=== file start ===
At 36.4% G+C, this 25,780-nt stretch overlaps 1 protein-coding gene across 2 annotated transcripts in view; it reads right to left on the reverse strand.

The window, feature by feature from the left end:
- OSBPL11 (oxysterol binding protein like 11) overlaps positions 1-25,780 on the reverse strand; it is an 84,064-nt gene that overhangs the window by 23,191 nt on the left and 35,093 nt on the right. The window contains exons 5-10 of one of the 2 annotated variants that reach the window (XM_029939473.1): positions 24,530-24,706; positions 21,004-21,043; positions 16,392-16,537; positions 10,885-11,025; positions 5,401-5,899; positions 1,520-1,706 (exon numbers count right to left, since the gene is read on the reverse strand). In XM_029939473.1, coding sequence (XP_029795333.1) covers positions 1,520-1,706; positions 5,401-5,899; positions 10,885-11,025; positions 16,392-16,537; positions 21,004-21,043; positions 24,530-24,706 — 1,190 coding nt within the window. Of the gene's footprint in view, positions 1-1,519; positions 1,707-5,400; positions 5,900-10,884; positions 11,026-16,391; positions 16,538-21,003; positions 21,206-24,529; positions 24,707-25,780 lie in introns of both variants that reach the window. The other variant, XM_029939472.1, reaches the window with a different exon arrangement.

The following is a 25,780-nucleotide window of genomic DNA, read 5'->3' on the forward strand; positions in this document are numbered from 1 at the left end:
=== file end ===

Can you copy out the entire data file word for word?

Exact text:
At 36.4% G+C, this 25,780-nt stretch overlaps 1 protein-coding gene across 2 annotated transcripts in view; it reads right to left on the reverse strand.

The window, feature by feature from the left end:
- OSBPL11 (oxysterol binding protein like 11) overlaps positions 1-25,780 on the reverse strand; it is an 84,064-nt gene that overhangs the window by 23,191 nt on the left and 35,093 nt on the right. The window contains exons 5-10 of one of the 2 annotated variants that reach the window (XM_029939473.1): positions 24,530-24,706; positions 21,004-21,043; positions 16,392-16,537; positions 10,885-11,025; positions 5,401-5,899; positions 1,520-1,706 (exon numbers count right to left, since the gene is read on the reverse strand). In XM_029939473.1, coding sequence (XP_029795333.1) covers positions 1,520-1,706; positions 5,401-5,899; positions 10,885-11,025; positions 16,392-16,537; positions 21,004-21,043; positions 24,530-24,706 — 1,190 coding nt within the window. Of the gene's footprint in view, positions 1-1,519; positions 1,707-5,400; positions 5,900-10,884; positions 11,026-16,391; positions 16,538-21,003; positions 21,206-24,529; positions 24,707-25,780 lie in introns of both variants that reach the window. The other variant, XM_029939472.1, reaches the window with a different exon arrangement.

The following is a 25,780-nucleotide window of genomic DNA, read 5'->3' on the forward strand; positions in this document are numbered from 1 at the left end: